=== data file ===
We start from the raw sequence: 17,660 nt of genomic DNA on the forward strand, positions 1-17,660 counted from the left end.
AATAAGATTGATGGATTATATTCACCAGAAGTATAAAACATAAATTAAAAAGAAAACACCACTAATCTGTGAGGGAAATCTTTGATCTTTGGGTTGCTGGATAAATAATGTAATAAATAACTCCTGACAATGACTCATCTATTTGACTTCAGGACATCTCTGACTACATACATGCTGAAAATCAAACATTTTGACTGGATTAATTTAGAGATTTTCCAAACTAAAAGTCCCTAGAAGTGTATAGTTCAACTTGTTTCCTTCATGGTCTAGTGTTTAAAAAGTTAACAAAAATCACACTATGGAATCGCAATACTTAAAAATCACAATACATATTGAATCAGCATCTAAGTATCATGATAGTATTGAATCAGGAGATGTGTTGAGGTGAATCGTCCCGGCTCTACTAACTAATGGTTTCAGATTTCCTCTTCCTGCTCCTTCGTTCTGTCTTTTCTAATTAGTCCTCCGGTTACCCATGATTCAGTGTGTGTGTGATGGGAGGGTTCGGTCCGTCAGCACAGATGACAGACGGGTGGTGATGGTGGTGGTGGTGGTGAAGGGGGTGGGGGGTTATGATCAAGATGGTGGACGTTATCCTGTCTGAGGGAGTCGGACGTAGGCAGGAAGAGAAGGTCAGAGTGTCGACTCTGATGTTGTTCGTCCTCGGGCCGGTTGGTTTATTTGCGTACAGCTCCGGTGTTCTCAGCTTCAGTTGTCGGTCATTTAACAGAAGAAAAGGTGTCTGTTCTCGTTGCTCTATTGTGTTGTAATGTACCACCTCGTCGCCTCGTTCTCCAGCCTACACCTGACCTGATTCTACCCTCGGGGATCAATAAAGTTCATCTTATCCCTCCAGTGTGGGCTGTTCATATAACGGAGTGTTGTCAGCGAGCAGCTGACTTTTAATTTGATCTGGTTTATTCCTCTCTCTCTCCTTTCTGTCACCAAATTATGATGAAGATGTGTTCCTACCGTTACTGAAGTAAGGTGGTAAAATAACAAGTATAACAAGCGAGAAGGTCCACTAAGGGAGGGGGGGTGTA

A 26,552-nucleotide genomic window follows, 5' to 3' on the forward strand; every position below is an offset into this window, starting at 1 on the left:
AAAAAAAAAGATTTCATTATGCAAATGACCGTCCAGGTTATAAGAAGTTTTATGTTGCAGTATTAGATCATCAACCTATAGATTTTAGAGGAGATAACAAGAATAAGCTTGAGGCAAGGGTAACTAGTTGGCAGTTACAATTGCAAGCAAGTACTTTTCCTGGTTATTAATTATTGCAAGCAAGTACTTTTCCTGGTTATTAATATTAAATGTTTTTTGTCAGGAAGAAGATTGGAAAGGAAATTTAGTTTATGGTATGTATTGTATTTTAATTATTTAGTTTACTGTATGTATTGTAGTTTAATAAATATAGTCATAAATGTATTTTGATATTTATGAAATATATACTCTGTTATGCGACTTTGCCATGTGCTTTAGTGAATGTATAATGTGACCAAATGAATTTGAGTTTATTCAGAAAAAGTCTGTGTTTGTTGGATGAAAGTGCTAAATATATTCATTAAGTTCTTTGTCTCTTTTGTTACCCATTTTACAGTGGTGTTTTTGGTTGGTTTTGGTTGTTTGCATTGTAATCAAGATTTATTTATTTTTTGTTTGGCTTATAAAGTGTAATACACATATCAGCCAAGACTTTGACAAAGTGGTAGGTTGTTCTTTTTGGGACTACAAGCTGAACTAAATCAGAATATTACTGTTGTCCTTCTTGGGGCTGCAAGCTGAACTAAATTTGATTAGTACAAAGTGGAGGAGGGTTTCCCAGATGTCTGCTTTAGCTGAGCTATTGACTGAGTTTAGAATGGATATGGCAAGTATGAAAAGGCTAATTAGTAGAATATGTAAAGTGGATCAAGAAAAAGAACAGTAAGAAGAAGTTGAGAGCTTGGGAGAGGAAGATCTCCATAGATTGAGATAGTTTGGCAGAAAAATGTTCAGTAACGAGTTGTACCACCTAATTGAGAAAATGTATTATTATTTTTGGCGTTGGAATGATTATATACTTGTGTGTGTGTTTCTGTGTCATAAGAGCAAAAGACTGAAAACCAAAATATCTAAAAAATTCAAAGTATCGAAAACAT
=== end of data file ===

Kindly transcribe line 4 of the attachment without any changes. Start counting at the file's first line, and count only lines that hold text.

AAAAAAAAAGATTTCATTATGCAAATGACCGTCCAGGTTATAAGAAGTTTTATGTTGCAGTATTAGATCATCAACCTATAGATTTTAGAGGAGATAACAAGAATAAGCTTGAGGCAAGGGTAACTAGTTGGCAGTTACAATTGCAAGCAAGTACTTTTCCTGGTTATTAATTATTGCAAGCAAGTACTTTTCCTGGTTATTAATATTAAATGTTTTTTGTCAGGAAGAAGATTGGAAAGGAAATTTAGTTTATGGTATGTATTGTATTTTAATTATTTAGTTTACTGTATGTATTGTAGTTTAATAAATATAGTCATAAATGTATTTTGATATTTATGAAATATATACTCTGTTATGCGACTTTGCCATGTGCTTTAGTGAATGTATAATGTGACCAAATGAATTTGAGTTTATTCAGAAAAAGTCTGTGTTTGTTGGATGAAAGTGCTAAATATATTCATTAAGTTCTTTGTCTCTTTTGTTACCCATTTTACAGTGGTGTTTTTGGTTGGTTTTGGTTGTTTGCATTGTAATCAAGATTTATTTATTTTTTGTTTGGCTTATAAAGTGTAATACACATATCAGCCAAGACTTTGACAAAGTGGTAGGTTGTTCTTTTTGGGACTACAAGCTGAACTAAATCAGAATATTACTGTTGTCCTTCTTGGGGCTGCAAGCTGAACTAAATTTGATTAGTACAAAGTGGAGGAGGGTTTCCCAGATGTCTGCTTTAGCTGAGCTATTGACTGAGTTTAGAATGGATATGGCAAGTATGAAAAGGCTAATTAGTAGAATATGTAAAGTGGATCAAGAAAAAGAACAGTAAGAAGAAGTTGAGAGCTTGGGAGAGGAAGATCTCCATAGATTGAGATAGTTTGGCAGAAAAATGTTCAGTAACGAGTTGTACCACCTAATTGAGAAAATGTATTATTATTTTTGGCGTTGGAATGATTATATACTTGTGTGTGTGTTTCTGTGTCATAAGAGCAAAAGACTGAAAACCAAAATATCTAAAAAATTCAAAGTATCGAAAACAT